If you take a gander at Newt Gingrich’s Wikipedia page, in the personal section, you’ll see quite a pile of baggage. Most of us have some. He has more than most: three marriages, messy divorces, affairs, etc. But here’s the difference between Gingrich, the experienced politician, and the hopelessly inexperienced Herman Cain. Newt’s baggage is all packed up — which is what you’re supposed to do with your baggage before you take off on a presidential campaign, not in the middle of it.
None of this is new. Newt’s first wife, Jackie Battley, was his high school geometry teacher. He was 19 when they married; she was seven years older. The marriage lasted 18 years, until Newt took up with Marianne Ginther, whom he married in 1981. Back in 1985, Battley told The Washington Post a story that has since become apocryphal: Newt and the children went to visit her in the hospital while she was recovering from surgery for ovarian cancer, and Newt wanted to discuss the divorce. Ouch.
A little worse than Cain’s fondling? Except — nota bene — Gingrich cleaned that one up earlier this year. Not only did he dispute the account, but Jackie Gingrich Cushman, one of his two daughters from that marriage, wrote a column for Creators Syndicate (also my syndicate) titled “Setting the Record Straight” in which she insisted that it was not cancer at all, that her mother requested the divorce prior to the hospital stay, and that her father had taken them to the hospital to visit their mother and not to discuss the divorce.
Are you listening, Herman Cain? We call this damage control.
Today, both of the Gingrich daughters work with their dad. One runs Gingrich Communications, and the other is a conservative columnist and commentator who co-authored “5 Principles for a Successful Life” with her dad.
A messy case
There isn’t much about Ginther in Wikipedia, but another website notes that the couple lived apart for some years before he took up with his current wife, Callista Bisek, then a House staffer.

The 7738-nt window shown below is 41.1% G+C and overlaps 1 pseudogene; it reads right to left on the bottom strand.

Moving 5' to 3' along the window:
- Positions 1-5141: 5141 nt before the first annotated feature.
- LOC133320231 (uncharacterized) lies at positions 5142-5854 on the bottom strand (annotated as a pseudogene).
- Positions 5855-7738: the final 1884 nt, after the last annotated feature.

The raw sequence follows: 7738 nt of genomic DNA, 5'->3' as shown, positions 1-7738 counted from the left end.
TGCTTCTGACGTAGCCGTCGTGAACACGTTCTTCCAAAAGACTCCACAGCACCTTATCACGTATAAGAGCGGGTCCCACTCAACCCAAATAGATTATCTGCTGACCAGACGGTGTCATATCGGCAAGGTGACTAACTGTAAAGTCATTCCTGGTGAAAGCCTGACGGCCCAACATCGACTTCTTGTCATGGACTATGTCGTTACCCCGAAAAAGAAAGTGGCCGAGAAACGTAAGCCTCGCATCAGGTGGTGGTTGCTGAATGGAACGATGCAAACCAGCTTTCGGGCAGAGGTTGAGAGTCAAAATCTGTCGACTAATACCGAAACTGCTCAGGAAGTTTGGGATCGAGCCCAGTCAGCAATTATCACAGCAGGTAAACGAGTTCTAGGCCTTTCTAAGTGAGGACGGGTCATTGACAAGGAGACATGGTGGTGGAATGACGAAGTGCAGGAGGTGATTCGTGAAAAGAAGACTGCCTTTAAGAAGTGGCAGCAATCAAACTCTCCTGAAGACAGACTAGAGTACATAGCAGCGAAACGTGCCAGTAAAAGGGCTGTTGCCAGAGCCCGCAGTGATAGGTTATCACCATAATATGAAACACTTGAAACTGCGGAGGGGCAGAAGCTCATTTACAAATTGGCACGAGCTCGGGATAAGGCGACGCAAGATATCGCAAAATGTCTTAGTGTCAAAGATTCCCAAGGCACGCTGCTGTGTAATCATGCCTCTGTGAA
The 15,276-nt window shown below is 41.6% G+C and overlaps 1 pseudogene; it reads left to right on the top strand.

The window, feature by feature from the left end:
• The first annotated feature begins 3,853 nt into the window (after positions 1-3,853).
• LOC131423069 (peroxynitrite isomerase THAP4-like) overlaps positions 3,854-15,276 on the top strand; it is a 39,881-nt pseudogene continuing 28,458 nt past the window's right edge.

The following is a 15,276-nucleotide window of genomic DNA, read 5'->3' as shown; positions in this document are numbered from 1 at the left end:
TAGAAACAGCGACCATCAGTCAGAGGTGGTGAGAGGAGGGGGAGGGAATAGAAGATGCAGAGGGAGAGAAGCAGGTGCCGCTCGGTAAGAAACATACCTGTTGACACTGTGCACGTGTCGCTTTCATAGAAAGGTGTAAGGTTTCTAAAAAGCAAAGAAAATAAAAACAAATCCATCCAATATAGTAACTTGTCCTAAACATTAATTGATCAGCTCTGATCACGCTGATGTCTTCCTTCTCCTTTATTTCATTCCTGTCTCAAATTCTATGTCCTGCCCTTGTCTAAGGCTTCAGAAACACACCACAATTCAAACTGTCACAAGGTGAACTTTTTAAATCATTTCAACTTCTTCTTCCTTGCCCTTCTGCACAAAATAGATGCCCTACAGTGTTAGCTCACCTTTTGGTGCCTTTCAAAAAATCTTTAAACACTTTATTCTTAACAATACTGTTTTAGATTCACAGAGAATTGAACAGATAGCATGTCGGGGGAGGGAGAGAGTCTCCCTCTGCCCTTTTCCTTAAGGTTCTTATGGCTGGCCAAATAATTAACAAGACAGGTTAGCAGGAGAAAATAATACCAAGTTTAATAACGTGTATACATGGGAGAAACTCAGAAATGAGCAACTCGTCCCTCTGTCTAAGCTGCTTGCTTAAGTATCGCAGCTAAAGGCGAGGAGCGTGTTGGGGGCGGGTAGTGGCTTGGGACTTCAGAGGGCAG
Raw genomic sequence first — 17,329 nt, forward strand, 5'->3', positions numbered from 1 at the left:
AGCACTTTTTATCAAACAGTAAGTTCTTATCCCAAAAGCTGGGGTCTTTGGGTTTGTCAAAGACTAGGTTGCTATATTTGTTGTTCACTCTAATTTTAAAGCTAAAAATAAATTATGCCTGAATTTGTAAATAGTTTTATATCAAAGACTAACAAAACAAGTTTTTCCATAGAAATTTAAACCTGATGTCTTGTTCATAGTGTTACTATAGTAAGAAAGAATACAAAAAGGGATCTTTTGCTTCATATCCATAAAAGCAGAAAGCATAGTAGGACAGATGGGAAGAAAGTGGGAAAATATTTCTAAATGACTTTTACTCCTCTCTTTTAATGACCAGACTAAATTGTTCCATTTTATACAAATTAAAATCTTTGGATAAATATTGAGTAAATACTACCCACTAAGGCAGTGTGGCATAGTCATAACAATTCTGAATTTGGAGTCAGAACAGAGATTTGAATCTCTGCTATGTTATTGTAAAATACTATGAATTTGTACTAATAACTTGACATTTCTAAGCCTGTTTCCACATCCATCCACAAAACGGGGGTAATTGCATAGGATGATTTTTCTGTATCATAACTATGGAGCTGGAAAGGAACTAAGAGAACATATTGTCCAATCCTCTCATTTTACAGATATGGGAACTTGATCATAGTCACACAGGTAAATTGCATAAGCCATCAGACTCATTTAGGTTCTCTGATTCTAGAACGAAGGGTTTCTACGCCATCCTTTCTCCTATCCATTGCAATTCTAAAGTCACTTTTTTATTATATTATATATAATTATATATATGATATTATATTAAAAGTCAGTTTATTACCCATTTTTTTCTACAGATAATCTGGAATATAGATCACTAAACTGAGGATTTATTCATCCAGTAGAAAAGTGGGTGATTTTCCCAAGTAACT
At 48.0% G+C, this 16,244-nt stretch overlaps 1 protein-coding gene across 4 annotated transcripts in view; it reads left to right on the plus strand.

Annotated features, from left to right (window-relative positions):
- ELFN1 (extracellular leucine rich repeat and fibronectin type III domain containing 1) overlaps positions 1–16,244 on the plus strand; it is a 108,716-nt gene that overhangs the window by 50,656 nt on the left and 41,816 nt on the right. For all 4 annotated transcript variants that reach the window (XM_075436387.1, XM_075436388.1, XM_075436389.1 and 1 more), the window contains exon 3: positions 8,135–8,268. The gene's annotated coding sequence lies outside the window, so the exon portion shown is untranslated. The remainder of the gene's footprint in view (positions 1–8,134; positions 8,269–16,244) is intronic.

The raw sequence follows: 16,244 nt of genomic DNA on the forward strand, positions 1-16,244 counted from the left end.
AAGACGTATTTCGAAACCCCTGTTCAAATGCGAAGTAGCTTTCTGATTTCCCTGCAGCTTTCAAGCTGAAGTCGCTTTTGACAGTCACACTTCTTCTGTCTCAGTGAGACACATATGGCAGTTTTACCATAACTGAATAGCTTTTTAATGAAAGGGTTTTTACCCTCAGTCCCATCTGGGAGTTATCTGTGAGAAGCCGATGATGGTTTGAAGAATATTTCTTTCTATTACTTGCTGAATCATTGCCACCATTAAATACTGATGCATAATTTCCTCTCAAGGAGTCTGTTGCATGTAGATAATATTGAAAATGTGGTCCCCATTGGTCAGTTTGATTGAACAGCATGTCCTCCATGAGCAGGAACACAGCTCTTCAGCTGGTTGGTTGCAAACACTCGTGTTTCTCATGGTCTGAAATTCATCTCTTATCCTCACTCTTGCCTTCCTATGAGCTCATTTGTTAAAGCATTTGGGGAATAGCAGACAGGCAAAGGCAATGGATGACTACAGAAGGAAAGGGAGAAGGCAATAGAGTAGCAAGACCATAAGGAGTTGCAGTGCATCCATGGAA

Now this one is messy: There he was, heading the effort to impeach President Bill Clinton for his relationship with an intern while having his own affair with a congressional staffer 23 years his junior. What do you do? You give an interview before your campaign takes off, to a friendly reporter, effectively apologizing. Or as Newt told David Brody of the Christian Broadcasting Network earlier this year, “There’s no question at times in my life, partially driven by how passionately I felt about this country, that I worked far too hard and things happened in my life that were not appropriate.”
Now, I’m not sure how sleeping with a staffer relates to passion about this country, but the point is that Newt got it out there and did his mea culpa. He didn’t stonewall (Cain’s first response); he didn’t deny it all (Cain’s second response); he didn’t send out his lawyer to threaten his accusers (Cain’s third response). He put it out, apologized and turned it into old news.
Callista, according to her bio, is a devout Catholic. A devout Catholic married to a guy who’s on his third marriage and has had two extramarital affairs? Yep. Turns out Newt converted to Catholicism in 2009: “Over the course of several years, I gradually became Catholic and then decided one day to accept the faith I had already come to embrace.” It was “catching a glimpse” of Pope Benedict during his 2008 visit to the United States that did it: “I was struck by the happiness and peacefulness he exuded. The joyful and radiating presence of the Holy Father was a moment of confirmation about the many things I had been thinking and experiencing for several years.”
Since becoming a Catholic, he has developed a deeper appreciation of the role of faith in public life. Yes, once again, it was earlier this year that Newt said: “In America, religious belief is being challenged by a cultural elite trying to create a secularized America, in which God is driven out of public life.” You hear that, Iowa (where religious conservatives dominate)?
Now that Gingrich is climbing in the polls, all of the marriages and the rest will recirculate in the political press. But unlike Cain’s baggage, Gingrich’s is old news packaged for public consumption and is therefore far less likely to derail his efforts.
A cynic might say Gingrich has reassembled his life story with the same political skill set that he used to come up with the Contract with America back in 1994, which led to the Republican takeover of the House. That’s probably true. But it takes precisely such a political skill set to be a successful presidential candidate.